Will, JC, and I took a weekend trip to the Tidewater Appalachian Trail Club cabin
(http://www.tidewateratc.com/tatc/pages/cabin_picture.html) to do some hiking, but also to plan for a big fall trip.
JC and I picked up Will in Richmond at the REI and then Will drove us west. We stopped at the Blue Mountain Brewery for dinner and a pint. Tasty! (http://www.bluemountainbrewery.com)
On this winter day, the Blue Ridge Parkway was closed so we had to park as close to the Parkway and cabin trailhead as we could get. The Royal Oaks Cabins in Love, VA
(http://www.vacabins.com) was kind enough to let us park at their facility and then it was another 2.5 miles to the trailhead and another 0.5 miles to the cabin. The weather was cold, but we were excited to get to the cabin. The walk on Parkway road was easy and there was not much snow or ice to contend with. We made it to the trailhead and lugged in all of our extra gear - books and maps, brews and stew fixings, extra clothes, lanterns and propane tanks, eggs and bacon and sausage.
Once at the cabin, we got a good fire going in the fireplace. Lighting the wood-burning cook stove was another matter. We struggled with the outdoor chamber in the chimney to get the proper draft, and generally made a smoky mess of things until we finally gave up at midnight.
It was a cold night in the cabin. We awoke to find it was 8 degrees Fahrenheit outside and only 26 degrees inside! It was frickin COLD!
We cooked a big breakfast on the Coleman stove with propane tanks. We ate all the eggs, bacon, and sausage we had. We boiled water for coffee and hot chocolate.
After breakfast we decided to warm up a bit by replenishing the wood we had burned the night before. We hauled wood up from a lower pile and Will demonstrate his splitting prowess. We put back more than we burned, packed up and started our hike at around 11:00.
We had hoped to hike around 5 miles on the White Rock Falls, Slacks Trail, and White Rock Gap Trails and do a little trout fishing along the way. However, with the temps hovering in the single digits, I was betting it would just be casting practice.
Here we are at the start of the White Rock Falls Trail- Will with blaze orange accents.
As we walked along the trail, there were all these beautiful little ice pillars formed by the freezing and thawing of the snow and ground. It was a pity to crush them as we went.
The White Rock Falls trail was very nice, following along White Rock Creek for quite a distance. Keeping an eye out for nice runs and pools, we finally spotted one for Will to try his casting skills with the Scott 3 wt. They were beautiful, but pool after pool we did not get any taps.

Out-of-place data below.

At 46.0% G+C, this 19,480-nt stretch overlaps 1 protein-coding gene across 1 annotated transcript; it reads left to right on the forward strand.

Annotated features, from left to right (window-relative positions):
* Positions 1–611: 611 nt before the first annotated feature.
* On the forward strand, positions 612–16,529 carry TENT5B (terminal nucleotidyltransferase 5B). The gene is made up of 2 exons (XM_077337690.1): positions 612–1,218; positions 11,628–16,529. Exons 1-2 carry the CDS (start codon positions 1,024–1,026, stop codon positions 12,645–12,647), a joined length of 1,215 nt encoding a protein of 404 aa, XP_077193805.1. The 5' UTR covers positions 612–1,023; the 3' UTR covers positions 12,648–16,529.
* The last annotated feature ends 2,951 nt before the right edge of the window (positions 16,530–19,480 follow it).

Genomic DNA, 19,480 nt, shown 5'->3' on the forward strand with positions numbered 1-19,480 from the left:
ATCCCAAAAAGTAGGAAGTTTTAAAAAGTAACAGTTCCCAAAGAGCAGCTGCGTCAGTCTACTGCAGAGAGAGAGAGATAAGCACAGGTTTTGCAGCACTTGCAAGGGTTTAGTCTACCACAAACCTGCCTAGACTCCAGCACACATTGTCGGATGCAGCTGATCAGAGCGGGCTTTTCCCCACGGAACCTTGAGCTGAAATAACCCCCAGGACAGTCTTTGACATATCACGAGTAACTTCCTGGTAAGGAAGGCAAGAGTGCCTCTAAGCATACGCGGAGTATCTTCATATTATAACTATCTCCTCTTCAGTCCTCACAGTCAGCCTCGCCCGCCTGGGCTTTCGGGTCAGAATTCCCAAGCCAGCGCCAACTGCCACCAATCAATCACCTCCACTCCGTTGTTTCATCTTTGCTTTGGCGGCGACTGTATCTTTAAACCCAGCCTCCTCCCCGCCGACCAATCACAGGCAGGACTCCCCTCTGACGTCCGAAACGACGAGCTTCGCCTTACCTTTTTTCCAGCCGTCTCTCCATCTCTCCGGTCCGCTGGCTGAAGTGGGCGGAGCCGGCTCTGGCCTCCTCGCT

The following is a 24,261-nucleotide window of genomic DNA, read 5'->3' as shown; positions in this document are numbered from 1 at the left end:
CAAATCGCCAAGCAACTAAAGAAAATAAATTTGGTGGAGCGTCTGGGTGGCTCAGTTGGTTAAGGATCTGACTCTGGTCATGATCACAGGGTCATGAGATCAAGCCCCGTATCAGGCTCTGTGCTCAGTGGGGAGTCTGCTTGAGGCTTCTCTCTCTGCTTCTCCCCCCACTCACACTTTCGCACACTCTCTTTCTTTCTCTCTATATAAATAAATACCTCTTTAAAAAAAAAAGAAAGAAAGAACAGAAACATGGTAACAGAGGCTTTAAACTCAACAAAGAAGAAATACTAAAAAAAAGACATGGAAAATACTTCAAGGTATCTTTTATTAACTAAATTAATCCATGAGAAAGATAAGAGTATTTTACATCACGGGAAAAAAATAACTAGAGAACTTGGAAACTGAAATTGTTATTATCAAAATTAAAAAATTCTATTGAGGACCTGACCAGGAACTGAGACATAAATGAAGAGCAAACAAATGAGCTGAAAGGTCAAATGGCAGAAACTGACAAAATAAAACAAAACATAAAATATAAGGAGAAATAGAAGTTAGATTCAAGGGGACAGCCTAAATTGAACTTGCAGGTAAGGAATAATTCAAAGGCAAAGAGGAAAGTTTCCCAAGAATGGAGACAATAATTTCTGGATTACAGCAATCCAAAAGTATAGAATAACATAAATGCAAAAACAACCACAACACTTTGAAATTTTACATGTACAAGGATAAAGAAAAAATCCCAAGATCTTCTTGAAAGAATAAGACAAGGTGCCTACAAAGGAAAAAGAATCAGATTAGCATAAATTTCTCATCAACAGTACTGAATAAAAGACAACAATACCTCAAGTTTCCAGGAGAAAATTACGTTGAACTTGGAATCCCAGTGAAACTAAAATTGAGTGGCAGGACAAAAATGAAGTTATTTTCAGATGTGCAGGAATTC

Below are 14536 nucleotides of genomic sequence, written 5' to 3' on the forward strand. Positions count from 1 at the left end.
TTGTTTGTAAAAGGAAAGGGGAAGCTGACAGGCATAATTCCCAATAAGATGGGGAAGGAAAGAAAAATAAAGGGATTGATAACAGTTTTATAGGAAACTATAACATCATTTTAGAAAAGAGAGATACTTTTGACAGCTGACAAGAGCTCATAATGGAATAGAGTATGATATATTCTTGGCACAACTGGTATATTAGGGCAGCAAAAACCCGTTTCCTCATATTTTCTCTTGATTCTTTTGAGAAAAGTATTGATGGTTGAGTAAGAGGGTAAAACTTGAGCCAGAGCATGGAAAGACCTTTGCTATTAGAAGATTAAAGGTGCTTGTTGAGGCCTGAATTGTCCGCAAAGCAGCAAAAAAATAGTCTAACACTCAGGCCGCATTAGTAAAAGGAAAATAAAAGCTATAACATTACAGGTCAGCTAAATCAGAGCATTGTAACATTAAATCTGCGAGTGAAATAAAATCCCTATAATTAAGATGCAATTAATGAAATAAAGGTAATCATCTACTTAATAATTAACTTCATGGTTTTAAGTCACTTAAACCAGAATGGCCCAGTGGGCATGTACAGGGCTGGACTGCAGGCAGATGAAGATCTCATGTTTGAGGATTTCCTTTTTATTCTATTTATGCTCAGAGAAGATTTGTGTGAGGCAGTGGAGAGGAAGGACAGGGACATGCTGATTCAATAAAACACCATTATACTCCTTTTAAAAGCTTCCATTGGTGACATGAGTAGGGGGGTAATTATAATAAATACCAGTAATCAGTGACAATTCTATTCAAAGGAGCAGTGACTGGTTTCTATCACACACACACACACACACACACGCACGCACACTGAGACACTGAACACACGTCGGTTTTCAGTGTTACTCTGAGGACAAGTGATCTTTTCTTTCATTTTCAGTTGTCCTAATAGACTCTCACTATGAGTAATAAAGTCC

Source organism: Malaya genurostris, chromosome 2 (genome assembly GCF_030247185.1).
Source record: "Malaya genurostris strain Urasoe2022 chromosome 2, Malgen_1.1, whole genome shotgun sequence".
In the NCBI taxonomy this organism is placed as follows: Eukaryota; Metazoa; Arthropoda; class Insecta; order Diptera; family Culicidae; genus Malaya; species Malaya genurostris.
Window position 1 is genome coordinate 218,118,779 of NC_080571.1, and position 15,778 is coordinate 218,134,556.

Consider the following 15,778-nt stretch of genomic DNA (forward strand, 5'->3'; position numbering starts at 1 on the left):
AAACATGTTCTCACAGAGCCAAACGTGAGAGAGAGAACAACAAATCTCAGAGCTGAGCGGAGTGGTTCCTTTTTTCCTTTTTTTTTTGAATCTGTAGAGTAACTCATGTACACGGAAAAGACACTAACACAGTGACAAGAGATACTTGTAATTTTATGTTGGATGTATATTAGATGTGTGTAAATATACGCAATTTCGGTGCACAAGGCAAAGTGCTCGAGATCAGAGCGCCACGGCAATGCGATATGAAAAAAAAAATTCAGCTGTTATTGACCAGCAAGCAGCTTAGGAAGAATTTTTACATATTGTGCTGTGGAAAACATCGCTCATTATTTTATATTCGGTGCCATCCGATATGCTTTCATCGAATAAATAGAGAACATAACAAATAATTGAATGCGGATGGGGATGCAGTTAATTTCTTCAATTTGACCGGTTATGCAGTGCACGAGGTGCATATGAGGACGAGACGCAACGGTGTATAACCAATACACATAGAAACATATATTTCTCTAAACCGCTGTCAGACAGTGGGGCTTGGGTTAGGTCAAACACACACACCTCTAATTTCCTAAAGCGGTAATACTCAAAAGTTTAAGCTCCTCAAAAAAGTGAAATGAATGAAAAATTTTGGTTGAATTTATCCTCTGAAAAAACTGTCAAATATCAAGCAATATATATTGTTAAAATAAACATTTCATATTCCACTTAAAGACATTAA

And so it went as we hiked and fished, hiked and fished. On our ascent to cross the parkway to the Slacks Trail, it began to snow and we talked about leaving early so we wouldn't need to spend another freezing night in the cabin and potentially get stuck trying to get out on a country road.
Cold and snowing, we had some beautiful views of the mountains all to ourselves. Snow and ice on these rock outcroppings kept me from trying to get this view without the trees in the way.
We were moving now with purpose and by the time we reached the Blue Ridge Parkway, the snow was coming at us sideways at about 20 mph. We made it back to the cabin, hurriedly packed up and cleaned up the cabin and made our way back down the trailhead. We hiked the seemingly longer 2.5 miles out and back to the Royal Oaks Cabins in Love. We were happy to see Will's Honda and even happier to see the camp store open so we ducked in to thank the proprietor and get some drinks and snacks for the ride home.
After some pleasant conversation we hit the road and Will turned the Honda for Richmond. After a brief stop for some soup, we made it back to Will's house, ate dinner, and discussed plans for a big fall trip to the Pisgah National Forest. We were pretty tired from the cold, short sleep Friday night and the hiking on Saturday so our discussion was only half-heated as our lids grew heavy. Sleep came easily.
The next morning, we had a hearty breakfast, bored JC with all our talk of fly fishing, and finally bade Will farewell as JC and I headed for the barn.
The cabin wood-burning cook stove kicked our A$$ so perhaps not the best trip, but we did have some fun and the hike was nice. We did all we had set out to do (minus a second cold night in the cabin), learned about the temperature-rating limitations of our gear, and enjoyed each others camaraderie - not much more to ask for eh?